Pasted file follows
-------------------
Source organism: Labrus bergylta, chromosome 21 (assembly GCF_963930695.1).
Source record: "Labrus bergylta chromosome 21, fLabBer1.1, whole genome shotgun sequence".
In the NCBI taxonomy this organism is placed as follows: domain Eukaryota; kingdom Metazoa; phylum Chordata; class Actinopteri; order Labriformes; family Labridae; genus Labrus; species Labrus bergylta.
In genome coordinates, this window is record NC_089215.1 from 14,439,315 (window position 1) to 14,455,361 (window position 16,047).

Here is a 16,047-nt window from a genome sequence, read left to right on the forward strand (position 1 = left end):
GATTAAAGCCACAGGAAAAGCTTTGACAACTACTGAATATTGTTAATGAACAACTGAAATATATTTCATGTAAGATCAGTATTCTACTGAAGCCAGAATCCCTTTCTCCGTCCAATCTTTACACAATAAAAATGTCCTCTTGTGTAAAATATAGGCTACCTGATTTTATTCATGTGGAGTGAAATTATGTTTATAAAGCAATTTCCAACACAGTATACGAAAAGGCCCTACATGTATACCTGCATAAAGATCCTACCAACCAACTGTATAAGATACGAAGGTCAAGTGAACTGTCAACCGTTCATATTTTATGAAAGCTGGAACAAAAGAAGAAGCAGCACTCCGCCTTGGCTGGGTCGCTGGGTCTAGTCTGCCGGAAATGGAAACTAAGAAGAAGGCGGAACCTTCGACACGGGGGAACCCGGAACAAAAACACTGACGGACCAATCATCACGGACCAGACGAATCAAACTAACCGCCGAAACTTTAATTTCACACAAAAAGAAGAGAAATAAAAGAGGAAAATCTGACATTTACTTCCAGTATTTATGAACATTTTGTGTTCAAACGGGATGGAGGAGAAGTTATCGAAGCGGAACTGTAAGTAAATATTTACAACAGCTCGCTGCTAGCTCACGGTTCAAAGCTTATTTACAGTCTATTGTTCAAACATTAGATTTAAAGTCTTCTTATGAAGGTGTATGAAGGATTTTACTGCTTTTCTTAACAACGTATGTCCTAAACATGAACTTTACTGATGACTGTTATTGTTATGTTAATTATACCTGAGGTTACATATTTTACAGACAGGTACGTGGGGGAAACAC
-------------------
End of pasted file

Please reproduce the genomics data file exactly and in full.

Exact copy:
Source organism: Labrus bergylta, chromosome 21 (assembly GCF_963930695.1).
Source record: "Labrus bergylta chromosome 21, fLabBer1.1, whole genome shotgun sequence".
In the NCBI taxonomy this organism is placed as follows: domain Eukaryota; kingdom Metazoa; phylum Chordata; class Actinopteri; order Labriformes; family Labridae; genus Labrus; species Labrus bergylta.
In genome coordinates, this window is record NC_089215.1 from 14,439,315 (window position 1) to 14,455,361 (window position 16,047).

Here is a 16,047-nt window from a genome sequence, read left to right on the forward strand (position 1 = left end):
GATTAAAGCCACAGGAAAAGCTTTGACAACTACTGAATATTGTTAATGAACAACTGAAATATATTTCATGTAAGATCAGTATTCTACTGAAGCCAGAATCCCTTTCTCCGTCCAATCTTTACACAATAAAAATGTCCTCTTGTGTAAAATATAGGCTACCTGATTTTATTCATGTGGAGTGAAATTATGTTTATAAAGCAATTTCCAACACAGTATACGAAAAGGCCCTACATGTATACCTGCATAAAGATCCTACCAACCAACTGTATAAGATACGAAGGTCAAGTGAACTGTCAACCGTTCATATTTTATGAAAGCTGGAACAAAAGAAGAAGCAGCACTCCGCCTTGGCTGGGTCGCTGGGTCTAGTCTGCCGGAAATGGAAACTAAGAAGAAGGCGGAACCTTCGACACGGGGGAACCCGGAACAAAAACACTGACGGACCAATCATCACGGACCAGACGAATCAAACTAACCGCCGAAACTTTAATTTCACACAAAAAGAAGAGAAATAAAAGAGGAAAATCTGACATTTACTTCCAGTATTTATGAACATTTTGTGTTCAAACGGGATGGAGGAGAAGTTATCGAAGCGGAACTGTAAGTAAATATTTACAACAGCTCGCTGCTAGCTCACGGTTCAAAGCTTATTTACAGTCTATTGTTCAAACATTAGATTTAAAGTCTTCTTATGAAGGTGTATGAAGGATTTTACTGCTTTTCTTAACAACGTATGTCCTAAACATGAACTTTACTGATGACTGTTATTGTTATGTTAATTATACCTGAGGTTACATATTTTACAGACAGGTACGTGGGGGAAACAC